How to right this wrong: Recognize when you're enabling and/or micromanaging. When you are, address it in very plain terms — e.g., "I know that, in the past, I've simply taken this over from you. That was not the right way to handle it. It may take a little longer to get this right, but I would like you to fix this problem with guidance from me, input from the team, your own experience, and independent research, if need be." If you feel a deadline is warranted so you can check in on progress, assign one, but do so with a loose hand.
4. You Think 'Productivity' = 'Impact'
You can stay late every day of the week, feel like you are giving your all, and still be a mediocre employee. If you are not reaching your peak impact, simple productivity is sort of a moot point. This realization helped spur the rise of results-only work environments (ROWE) and the unlimited vacation and flexible work opportunities that come with them.
You need both productivity and impact for a lot of reasons, including:
- Sometimes, you have to send out five proposals to get one "yes."
- Sometimes, you need to write six articles to see one go viral.
- Sometimes, you have to manage your time better to complete your assignments.
You get the point. Celebrating impact when productivity gets the job done sends the wrong message, but in a strange twist, the opposite is also true. Recognizing productivity without impact can also create a culture of "phoning it in." For leaders, it's a tough tightrope to walk. People usually fall on one side or the other and need to be constantly coached to the center.
How to right this wrong: Write it out. Show your people the difference between productivity and impact, and then ask them to rate themselves. Since no one has the same level of productivity and impact all the time, ask employees where they fall for each project or task. Work with them to see how much they can impact the company while remaining productive.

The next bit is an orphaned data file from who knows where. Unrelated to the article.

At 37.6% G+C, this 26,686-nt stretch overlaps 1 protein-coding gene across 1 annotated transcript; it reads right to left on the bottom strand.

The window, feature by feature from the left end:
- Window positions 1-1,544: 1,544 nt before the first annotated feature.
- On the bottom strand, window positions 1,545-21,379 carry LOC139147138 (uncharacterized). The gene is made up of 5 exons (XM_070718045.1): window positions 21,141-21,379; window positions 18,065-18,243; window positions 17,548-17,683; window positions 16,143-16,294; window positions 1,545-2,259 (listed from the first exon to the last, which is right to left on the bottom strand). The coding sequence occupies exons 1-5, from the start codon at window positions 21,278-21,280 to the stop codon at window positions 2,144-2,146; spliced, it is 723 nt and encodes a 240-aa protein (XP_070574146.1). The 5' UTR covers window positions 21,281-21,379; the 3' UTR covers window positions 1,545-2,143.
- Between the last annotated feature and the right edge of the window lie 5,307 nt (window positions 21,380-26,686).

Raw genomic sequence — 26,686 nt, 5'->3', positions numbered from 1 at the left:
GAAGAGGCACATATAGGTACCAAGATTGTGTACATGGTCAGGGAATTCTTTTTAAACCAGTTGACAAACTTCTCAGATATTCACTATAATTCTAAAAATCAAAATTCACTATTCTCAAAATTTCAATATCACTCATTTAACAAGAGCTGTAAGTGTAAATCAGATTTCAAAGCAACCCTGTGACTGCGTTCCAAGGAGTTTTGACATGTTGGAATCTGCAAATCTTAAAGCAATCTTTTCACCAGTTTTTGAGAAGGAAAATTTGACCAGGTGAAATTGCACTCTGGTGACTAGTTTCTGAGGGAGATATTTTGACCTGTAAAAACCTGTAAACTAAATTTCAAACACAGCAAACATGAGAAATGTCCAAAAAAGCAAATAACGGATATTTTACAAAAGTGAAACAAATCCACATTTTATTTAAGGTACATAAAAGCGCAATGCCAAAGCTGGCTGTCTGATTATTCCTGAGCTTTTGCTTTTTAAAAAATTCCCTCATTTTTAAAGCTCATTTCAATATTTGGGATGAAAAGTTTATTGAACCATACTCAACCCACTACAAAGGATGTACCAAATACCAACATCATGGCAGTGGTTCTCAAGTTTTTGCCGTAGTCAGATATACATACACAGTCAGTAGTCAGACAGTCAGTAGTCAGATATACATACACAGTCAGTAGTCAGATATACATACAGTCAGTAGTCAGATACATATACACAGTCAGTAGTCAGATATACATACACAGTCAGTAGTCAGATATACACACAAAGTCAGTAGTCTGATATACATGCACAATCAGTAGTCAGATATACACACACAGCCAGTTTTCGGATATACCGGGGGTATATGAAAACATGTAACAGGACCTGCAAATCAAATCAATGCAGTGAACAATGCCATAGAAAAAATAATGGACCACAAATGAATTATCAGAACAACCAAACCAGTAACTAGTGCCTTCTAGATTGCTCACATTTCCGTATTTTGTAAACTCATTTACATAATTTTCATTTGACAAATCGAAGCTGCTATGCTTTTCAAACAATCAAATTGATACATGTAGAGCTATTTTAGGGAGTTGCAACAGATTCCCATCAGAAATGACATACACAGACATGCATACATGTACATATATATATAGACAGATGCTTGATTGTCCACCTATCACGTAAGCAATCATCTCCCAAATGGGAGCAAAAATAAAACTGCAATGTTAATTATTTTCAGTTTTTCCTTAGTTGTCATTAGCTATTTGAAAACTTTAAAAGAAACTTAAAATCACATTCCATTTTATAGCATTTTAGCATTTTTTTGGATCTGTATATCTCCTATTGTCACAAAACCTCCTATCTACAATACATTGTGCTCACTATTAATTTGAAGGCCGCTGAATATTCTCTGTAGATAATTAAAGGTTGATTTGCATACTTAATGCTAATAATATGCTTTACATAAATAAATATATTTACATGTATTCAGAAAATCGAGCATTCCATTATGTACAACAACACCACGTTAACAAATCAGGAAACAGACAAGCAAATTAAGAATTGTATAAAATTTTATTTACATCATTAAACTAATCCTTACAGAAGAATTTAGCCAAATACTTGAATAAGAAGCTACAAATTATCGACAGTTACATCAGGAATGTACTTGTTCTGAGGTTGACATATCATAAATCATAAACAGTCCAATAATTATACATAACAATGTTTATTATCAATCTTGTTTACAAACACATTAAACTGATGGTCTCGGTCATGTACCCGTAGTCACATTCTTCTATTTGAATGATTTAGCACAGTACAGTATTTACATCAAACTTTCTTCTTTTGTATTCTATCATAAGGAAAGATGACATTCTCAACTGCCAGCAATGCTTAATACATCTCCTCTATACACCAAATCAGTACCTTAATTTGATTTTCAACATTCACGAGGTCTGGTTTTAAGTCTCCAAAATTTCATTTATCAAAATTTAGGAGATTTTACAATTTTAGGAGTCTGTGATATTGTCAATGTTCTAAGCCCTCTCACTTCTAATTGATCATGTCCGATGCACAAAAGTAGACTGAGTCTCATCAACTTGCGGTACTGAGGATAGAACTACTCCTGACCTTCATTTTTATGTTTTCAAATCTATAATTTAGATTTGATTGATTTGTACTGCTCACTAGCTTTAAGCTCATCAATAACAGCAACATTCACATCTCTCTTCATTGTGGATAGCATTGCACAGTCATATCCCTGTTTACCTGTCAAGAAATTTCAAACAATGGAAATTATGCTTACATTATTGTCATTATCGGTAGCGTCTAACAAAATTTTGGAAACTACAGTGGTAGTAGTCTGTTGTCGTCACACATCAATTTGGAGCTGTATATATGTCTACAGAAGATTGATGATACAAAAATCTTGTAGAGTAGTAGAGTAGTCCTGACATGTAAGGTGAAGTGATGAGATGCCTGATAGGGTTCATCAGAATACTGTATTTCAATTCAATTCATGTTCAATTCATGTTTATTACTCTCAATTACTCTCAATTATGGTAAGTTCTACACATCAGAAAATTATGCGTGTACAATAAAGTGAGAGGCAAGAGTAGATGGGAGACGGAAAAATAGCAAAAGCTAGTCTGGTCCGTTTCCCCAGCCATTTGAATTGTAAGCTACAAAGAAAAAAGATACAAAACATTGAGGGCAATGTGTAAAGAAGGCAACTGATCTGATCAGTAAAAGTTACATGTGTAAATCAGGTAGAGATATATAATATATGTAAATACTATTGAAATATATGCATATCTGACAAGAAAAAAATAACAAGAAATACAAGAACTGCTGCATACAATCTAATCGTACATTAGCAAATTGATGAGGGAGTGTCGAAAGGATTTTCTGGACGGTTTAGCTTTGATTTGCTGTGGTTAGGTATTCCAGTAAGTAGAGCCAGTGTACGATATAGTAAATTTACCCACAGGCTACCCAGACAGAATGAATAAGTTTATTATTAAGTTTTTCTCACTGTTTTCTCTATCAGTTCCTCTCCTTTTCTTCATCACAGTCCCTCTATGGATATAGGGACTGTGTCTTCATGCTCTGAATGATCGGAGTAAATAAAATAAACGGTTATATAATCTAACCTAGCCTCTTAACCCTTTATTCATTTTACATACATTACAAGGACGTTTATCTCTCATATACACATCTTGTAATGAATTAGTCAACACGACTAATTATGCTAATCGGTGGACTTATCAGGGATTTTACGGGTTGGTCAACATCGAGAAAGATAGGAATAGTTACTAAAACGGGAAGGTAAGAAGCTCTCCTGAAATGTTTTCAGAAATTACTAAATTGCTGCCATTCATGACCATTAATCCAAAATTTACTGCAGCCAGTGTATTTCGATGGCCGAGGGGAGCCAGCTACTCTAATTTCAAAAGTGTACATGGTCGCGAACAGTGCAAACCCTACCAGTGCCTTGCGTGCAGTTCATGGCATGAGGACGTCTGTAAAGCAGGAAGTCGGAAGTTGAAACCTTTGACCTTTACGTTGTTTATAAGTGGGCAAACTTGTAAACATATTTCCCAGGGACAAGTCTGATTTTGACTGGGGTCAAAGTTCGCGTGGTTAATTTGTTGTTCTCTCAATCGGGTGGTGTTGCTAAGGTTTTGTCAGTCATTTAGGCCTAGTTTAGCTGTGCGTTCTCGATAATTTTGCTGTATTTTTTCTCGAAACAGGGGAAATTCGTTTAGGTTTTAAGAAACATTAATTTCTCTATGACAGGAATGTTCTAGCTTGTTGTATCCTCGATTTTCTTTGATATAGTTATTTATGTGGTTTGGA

5. You Don't Give People Clear Paths
Just because 96 percent of leaders are reportedly extroverts does not mean that everyone else is, too. Shocking, I know. One of the hardest things I ever had to learn as a leader, manager, and individual contributor is that, sometimes, people will give you 110 percent week after week until they just give up. It is my personality to drive people as far as they can go, thinking I am training them for excellence, when in fact I may be driving them crazy. We all have to work extra hard sometimes, or do a job or two we'd rather not, but it can be exhausting to keep plugging away in the same job once you've mastered every aspect of it.
How to right this wrong: We ask people in every single performance review what they'd rather be doing professionally. We can't promise we'll give them that position today, but we can help them work toward it.
Building a company will always involve some dysfunctional periods. Your task is to work through them in order to create a culture and a company that can last and scale for years to come.
A version of this article originally appeared on LinkedIn.
Maren Hogan is founder and CEO of Red Branch Media. You can read more of her work on Forbes, Business Insider, Entrepreneur, and her blog, Marenated.